Switching to e-books, sort of
I've never been a fan of e-books. I don't have trouble reading large articles on the web though, or even entire chapters of books (usually example chapters provided by publishers) in Adobe Reader. It's not so much the reading on a monitor that I don't like, but more the idea that you buy a book, you read it and then you don't have a used slot on your bookshelf to show for it. But that's not all, I sometimes like to take a really good book with me when I have some travelling to do and I usually pick technical books for that. It's probably doable to read e-books on a PDA, but I don't use one and don't know if I'd enjoy reading from such a device. It's probably about perspective: if you don't associate books with your computer, then you simply don't want them to mix too much.
Anyway, I did make the switch a couple of weeks ago, but decided that instead of switching to e-books completely, I've switched completely in a single category of books: technical books on subjects that will lose relevance relatively quickly. The first e-book I bought is Foundations of AJAX by Ryan Asleson and Nathaniel Schutta, published by APress. Not that I feel that this book will lose relevance quickly, but I don't suspect I'll dig it up a couple of years from now, simply because either AJAX will be something of the past by then, or if it's not, then everything around it will have evolved so much that the book will be fairly useless anyway. By that time I'll expect to still have a look through Design Patterns however, as well as Refactoring. So they'll remain on my physical bookshelf.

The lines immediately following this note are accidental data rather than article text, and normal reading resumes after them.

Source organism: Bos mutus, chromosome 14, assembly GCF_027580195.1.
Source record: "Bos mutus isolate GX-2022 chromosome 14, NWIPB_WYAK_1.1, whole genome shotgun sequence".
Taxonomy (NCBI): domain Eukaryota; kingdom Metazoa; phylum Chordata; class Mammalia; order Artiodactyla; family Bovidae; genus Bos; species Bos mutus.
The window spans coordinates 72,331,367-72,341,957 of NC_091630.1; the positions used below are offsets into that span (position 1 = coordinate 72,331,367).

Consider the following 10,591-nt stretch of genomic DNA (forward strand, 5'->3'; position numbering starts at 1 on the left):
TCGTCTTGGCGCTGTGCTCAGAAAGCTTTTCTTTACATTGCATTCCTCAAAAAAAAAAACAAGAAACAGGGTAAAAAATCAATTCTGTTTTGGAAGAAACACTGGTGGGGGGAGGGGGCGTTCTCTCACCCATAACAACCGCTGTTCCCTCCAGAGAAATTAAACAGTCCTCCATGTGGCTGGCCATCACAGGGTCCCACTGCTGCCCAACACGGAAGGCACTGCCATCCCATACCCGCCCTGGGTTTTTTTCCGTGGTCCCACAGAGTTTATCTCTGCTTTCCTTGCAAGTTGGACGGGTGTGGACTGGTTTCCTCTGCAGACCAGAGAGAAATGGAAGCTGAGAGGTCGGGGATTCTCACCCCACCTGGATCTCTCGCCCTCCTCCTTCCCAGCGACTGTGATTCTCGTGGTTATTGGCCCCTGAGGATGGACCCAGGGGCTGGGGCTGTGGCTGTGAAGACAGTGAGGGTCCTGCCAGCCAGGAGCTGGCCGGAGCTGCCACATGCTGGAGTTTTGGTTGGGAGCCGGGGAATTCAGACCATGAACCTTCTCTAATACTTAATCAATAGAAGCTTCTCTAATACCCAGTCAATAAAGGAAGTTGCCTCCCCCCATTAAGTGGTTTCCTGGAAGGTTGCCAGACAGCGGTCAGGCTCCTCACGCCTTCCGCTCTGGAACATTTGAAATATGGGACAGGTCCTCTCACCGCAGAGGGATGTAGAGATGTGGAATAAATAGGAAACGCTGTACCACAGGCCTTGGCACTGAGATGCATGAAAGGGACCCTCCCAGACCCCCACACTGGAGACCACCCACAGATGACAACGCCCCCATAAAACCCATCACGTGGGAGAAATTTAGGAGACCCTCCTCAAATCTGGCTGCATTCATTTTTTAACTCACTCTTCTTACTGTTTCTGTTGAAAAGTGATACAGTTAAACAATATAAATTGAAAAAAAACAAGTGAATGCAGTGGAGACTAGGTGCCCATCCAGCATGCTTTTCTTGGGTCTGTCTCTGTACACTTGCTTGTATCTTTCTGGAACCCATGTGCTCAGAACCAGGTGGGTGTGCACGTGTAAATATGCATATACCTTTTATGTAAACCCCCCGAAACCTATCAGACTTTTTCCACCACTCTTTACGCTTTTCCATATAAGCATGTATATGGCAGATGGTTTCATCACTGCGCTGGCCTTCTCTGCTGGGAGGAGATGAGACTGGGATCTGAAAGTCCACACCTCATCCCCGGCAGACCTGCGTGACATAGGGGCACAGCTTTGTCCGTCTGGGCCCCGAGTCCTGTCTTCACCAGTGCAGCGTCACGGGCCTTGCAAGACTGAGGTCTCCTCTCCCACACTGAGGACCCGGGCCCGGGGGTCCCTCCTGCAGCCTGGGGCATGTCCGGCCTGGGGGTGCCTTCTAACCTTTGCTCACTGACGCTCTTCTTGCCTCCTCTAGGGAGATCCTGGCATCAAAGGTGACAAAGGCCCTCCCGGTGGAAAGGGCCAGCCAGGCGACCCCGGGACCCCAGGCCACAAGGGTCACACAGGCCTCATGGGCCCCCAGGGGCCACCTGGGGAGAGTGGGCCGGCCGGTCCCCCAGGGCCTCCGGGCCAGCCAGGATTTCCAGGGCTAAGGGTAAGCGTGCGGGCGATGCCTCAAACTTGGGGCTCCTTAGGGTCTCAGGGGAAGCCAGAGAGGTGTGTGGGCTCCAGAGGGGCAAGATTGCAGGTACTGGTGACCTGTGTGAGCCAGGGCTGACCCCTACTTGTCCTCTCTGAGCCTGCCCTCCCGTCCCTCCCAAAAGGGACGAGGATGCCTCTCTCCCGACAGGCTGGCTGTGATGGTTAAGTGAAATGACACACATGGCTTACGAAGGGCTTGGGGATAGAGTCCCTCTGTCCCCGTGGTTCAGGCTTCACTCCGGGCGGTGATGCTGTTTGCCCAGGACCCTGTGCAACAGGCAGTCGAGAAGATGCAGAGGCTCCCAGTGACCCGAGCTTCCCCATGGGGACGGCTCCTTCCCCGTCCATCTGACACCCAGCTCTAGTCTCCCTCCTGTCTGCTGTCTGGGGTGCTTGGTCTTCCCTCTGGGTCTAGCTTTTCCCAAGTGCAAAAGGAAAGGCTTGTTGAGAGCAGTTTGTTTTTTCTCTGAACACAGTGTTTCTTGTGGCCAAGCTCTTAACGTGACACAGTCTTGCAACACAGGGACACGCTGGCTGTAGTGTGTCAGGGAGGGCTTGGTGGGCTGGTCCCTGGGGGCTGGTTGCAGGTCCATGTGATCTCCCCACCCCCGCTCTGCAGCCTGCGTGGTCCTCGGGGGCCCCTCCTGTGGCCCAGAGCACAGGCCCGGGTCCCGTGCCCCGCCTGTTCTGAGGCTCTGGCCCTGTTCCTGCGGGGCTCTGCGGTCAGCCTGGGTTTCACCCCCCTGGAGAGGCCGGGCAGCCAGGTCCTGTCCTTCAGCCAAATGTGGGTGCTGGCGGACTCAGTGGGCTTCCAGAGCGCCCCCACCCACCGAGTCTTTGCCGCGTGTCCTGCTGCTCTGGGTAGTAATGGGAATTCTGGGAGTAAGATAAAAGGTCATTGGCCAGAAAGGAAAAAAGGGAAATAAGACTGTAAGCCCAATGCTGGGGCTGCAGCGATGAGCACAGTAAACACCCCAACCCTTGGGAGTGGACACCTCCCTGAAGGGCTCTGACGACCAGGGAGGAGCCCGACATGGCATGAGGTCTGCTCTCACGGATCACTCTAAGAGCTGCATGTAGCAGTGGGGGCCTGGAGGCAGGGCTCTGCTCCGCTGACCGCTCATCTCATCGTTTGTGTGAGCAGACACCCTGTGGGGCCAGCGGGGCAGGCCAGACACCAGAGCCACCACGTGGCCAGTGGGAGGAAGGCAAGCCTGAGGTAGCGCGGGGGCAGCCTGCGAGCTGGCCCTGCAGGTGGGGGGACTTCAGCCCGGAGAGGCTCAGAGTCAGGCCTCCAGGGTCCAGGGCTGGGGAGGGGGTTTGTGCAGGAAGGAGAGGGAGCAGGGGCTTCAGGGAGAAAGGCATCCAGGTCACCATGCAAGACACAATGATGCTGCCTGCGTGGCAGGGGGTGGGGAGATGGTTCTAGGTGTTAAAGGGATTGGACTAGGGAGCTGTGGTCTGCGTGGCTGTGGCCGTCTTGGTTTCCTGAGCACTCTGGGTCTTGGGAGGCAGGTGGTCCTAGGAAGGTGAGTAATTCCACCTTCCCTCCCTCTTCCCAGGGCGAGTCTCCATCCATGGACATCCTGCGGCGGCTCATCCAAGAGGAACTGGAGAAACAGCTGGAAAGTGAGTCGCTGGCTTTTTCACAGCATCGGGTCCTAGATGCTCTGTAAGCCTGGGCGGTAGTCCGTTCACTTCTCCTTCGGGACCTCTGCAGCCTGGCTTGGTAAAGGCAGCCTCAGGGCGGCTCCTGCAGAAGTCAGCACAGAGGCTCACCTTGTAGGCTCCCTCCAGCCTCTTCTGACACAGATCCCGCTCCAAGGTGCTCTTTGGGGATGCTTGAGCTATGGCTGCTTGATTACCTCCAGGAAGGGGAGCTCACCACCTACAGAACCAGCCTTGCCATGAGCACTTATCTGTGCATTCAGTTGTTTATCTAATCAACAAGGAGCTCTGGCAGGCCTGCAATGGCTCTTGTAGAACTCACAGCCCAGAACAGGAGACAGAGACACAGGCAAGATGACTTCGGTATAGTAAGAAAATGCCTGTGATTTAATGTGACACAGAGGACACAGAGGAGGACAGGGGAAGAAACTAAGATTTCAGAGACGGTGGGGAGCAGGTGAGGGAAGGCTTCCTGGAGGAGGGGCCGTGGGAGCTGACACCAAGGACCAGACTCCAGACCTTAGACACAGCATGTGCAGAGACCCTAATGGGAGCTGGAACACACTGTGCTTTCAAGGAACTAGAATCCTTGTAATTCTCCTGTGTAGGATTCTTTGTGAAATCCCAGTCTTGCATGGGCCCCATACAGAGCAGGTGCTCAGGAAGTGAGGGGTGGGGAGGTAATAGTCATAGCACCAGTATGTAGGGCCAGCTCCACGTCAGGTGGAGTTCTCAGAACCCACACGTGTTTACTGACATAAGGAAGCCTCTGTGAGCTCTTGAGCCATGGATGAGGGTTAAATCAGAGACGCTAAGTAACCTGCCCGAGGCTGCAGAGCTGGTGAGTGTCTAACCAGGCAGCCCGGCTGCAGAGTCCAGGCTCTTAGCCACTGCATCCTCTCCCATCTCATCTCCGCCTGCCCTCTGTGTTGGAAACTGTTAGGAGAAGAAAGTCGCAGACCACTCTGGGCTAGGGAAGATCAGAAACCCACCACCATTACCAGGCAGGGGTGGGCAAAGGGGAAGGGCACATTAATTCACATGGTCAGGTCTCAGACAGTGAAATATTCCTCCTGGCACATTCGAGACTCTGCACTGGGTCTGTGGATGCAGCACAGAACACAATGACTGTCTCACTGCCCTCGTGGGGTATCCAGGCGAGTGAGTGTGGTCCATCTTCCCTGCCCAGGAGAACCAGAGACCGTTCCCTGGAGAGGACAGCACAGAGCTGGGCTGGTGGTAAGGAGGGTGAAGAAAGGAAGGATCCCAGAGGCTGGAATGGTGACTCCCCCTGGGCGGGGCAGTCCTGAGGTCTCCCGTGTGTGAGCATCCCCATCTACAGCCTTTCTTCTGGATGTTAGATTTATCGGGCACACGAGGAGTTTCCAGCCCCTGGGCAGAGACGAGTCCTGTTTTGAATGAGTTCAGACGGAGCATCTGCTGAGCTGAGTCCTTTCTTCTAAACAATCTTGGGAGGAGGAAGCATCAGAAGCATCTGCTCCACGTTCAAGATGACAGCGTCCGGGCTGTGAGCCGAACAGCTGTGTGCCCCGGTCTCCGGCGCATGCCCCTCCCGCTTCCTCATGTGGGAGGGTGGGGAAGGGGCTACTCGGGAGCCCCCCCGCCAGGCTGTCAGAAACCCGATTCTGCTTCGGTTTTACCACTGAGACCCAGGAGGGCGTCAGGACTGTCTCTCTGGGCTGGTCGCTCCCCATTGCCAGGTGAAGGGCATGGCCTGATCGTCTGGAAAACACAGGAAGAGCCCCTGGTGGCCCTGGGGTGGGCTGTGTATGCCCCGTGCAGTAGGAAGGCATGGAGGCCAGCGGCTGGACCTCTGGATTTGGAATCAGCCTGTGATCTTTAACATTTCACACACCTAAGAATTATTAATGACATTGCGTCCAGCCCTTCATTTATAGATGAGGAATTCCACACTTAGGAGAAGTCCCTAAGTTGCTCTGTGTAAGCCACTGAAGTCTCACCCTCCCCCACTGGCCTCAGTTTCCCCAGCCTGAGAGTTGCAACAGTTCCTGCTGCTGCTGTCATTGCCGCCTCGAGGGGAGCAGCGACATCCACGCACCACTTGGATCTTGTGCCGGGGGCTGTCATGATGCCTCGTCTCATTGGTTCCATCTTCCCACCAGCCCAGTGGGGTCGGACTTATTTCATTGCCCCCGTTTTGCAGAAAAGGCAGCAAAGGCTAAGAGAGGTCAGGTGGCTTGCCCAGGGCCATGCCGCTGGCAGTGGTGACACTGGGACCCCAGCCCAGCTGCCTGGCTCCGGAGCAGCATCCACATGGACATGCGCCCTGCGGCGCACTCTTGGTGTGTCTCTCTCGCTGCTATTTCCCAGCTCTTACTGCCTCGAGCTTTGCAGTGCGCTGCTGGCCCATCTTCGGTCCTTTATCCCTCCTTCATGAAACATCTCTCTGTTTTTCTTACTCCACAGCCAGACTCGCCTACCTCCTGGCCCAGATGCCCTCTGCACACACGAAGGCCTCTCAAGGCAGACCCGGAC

The e-book experience is actually quite good: APress basically lets you download a full PDF file as well as seperate PDFs of each chapter. When you open it up you have to enter your e-mail as a password (to prevent you from spreading the file) and every other page there's a subtle serial number visible through the text (in case you start spreading lots of printed copies I suppose). The good thing is that you can easily print a couple of chapters and that the text is now fully searchable when you need the book as a reference. Anyone care to share his experiences with other publishers' e-books?